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Alberta’s population surged by record-setting 202,000 people. Here’s where they all came from

Alberta smashed population-growth records in the past year, mainly due to people moving to the province from across Canada and around the world.

The province’s population surged to just over 4.8 million as of Jan. 1, according to new estimates released Wednesday by Statistics Canada.

That’s an increase of 202,324 residents compared with a year earlier, which marks — by far — the largest annual increase on record.

Alberta also broke a national record in 2023 for interprovincial migration, with a net gain of 55,107 people.

“This was the largest gain in interprovincial migration nationally since comparable data became available in 1972,” Statistics Canada said in a release.

Most of the interprovincial migrants came from Ontario and British Columbia.

Statistics Canada estimates that 38,236 Ontarians moved to Alberta last year, versus 14,860 Albertans who moved to Ontario, for a net gain of 23,376 people.

Similarly, an estimated 37,650 British Columbians moved to Alberta, compared to 22,400 Albertans who moved to B.C., for a net gain of 15,250.

All told, interprovincial migration accounted for 27 per cent of Alberta’s population growth over the past year.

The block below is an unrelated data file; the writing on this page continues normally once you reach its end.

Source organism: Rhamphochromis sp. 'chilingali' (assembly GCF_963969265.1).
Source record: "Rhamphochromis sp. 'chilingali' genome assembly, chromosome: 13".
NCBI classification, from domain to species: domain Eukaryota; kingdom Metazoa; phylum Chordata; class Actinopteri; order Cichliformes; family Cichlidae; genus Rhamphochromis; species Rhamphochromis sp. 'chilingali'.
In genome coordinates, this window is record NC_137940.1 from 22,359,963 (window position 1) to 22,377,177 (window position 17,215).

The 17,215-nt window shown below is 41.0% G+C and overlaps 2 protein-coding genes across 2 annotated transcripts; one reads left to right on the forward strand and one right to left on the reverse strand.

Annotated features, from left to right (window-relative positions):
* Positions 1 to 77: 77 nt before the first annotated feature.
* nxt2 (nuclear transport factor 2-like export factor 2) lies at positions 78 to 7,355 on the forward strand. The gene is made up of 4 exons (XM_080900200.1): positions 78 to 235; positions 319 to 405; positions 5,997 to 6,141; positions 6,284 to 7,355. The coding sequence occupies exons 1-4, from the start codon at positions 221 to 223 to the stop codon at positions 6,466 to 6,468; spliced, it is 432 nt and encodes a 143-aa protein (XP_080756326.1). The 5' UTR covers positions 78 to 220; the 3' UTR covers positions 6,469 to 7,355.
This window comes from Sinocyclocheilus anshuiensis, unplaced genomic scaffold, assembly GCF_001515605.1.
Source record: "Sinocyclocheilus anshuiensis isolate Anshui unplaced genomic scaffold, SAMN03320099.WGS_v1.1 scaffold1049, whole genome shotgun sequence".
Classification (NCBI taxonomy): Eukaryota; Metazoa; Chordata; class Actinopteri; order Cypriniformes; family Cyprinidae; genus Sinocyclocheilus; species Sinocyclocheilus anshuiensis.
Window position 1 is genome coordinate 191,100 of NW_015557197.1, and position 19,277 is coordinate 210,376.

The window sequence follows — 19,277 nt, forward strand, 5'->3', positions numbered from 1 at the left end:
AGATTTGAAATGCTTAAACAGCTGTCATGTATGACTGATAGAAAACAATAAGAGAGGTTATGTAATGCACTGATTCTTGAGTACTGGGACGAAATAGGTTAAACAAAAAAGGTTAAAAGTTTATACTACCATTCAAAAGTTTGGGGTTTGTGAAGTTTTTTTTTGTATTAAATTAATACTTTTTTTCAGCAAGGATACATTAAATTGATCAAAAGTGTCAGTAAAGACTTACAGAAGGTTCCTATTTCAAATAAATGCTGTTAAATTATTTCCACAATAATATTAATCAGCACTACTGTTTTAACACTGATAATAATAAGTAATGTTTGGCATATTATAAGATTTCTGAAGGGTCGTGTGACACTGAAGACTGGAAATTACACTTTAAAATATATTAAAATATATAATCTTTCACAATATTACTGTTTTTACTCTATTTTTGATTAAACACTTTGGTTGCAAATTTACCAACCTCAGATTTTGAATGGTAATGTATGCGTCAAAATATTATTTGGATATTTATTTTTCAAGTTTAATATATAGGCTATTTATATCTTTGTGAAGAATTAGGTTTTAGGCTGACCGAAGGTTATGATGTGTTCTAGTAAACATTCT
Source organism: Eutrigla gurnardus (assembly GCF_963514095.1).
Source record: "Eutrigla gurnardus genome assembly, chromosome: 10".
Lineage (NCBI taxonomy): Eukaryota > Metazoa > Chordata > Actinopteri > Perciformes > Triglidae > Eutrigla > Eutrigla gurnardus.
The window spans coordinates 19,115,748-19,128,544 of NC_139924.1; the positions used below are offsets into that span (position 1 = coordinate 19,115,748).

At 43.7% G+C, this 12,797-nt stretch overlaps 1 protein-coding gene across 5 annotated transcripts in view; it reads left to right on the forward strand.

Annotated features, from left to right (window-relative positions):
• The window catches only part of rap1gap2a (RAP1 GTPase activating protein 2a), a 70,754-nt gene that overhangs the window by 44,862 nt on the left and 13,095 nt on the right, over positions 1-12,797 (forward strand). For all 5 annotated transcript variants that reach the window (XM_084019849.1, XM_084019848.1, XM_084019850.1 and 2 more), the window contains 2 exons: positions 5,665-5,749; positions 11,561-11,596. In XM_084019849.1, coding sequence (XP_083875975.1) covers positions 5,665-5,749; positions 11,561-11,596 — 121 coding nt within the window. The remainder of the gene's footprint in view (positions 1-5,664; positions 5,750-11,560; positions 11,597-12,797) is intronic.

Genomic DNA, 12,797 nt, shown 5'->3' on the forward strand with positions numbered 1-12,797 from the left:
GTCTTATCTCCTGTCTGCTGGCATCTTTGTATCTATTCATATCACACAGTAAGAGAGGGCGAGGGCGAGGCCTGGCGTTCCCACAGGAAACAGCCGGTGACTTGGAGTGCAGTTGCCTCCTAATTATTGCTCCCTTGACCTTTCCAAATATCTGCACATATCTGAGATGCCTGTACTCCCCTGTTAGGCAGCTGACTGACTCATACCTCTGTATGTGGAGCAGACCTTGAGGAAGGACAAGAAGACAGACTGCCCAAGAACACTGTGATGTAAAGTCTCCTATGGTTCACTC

That put it just ahead of permanent immigration, which accounted for 26 per cent, and well ahead of natural population increase (more births than deaths), which accounted for eight per cent.

The largest component, however, was temporary international migration.

Non-permanent residents from other countries accounted for 39 per cent of the province’s population growth in the past year, reflecting a national trend.

Canada’s population reached 40,769,890 on Jan. 1, according to Statistics Canada estimates, which is up 3.2 per cent from a year ago.

“Most of Canada’s 3.2-per-cent population growth rate stemmed from temporary immigration in 2023,” Statistics Canada noted.

“Without temporary immigration, that is, relying solely on permanent immigration and natural increase (births minus deaths), Canada’s population growth would have been almost three times less (1.2 per cent).”

Alberta’s population, meanwhile, grew by 4.4 per cent year-over-year.

Alberta now represents 11.8 per cent of the country’s population, its largest proportion on record. 

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